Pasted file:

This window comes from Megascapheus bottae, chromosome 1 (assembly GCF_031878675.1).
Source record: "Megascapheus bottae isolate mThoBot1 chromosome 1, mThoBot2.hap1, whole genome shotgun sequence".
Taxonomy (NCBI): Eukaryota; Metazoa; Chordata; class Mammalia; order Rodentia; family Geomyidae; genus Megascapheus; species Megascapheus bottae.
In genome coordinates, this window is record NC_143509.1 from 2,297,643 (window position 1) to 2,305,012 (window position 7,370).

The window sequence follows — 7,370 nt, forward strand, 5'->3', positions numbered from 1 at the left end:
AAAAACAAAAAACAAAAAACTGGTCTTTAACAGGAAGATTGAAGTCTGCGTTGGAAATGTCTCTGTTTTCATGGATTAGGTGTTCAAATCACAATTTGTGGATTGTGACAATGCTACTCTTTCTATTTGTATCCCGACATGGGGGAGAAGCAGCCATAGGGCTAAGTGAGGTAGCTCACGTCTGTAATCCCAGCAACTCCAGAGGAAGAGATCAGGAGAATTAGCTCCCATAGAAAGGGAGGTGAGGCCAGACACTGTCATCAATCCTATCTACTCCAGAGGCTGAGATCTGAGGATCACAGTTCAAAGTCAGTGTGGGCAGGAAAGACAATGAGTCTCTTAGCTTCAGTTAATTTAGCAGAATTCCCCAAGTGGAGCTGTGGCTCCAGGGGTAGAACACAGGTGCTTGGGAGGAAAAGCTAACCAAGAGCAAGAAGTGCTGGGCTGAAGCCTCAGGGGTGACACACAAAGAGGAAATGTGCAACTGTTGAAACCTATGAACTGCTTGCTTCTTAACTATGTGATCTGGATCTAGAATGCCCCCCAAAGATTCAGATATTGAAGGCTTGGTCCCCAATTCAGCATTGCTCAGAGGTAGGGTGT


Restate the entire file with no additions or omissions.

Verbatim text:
This window comes from Megascapheus bottae, chromosome 1 (assembly GCF_031878675.1).
Source record: "Megascapheus bottae isolate mThoBot1 chromosome 1, mThoBot2.hap1, whole genome shotgun sequence".
Taxonomy (NCBI): Eukaryota; Metazoa; Chordata; class Mammalia; order Rodentia; family Geomyidae; genus Megascapheus; species Megascapheus bottae.
In genome coordinates, this window is record NC_143509.1 from 2,297,643 (window position 1) to 2,305,012 (window position 7,370).

The window sequence follows — 7,370 nt, forward strand, 5'->3', positions numbered from 1 at the left end:
AAAAACAAAAAACAAAAAACTGGTCTTTAACAGGAAGATTGAAGTCTGCGTTGGAAATGTCTCTGTTTTCATGGATTAGGTGTTCAAATCACAATTTGTGGATTGTGACAATGCTACTCTTTCTATTTGTATCCCGACATGGGGGAGAAGCAGCCATAGGGCTAAGTGAGGTAGCTCACGTCTGTAATCCCAGCAACTCCAGAGGAAGAGATCAGGAGAATTAGCTCCCATAGAAAGGGAGGTGAGGCCAGACACTGTCATCAATCCTATCTACTCCAGAGGCTGAGATCTGAGGATCACAGTTCAAAGTCAGTGTGGGCAGGAAAGACAATGAGTCTCTTAGCTTCAGTTAATTTAGCAGAATTCCCCAAGTGGAGCTGTGGCTCCAGGGGTAGAACACAGGTGCTTGGGAGGAAAAGCTAACCAAGAGCAAGAAGTGCTGGGCTGAAGCCTCAGGGGTGACACACAAAGAGGAAATGTGCAACTGTTGAAACCTATGAACTGCTTGCTTCTTAACTATGTGATCTGGATCTAGAATGCCCCCCAAAGATTCAGATATTGAAGGCTTGGTCCCCAATTCAGCATTGCTCAGAGGTAGGGTGT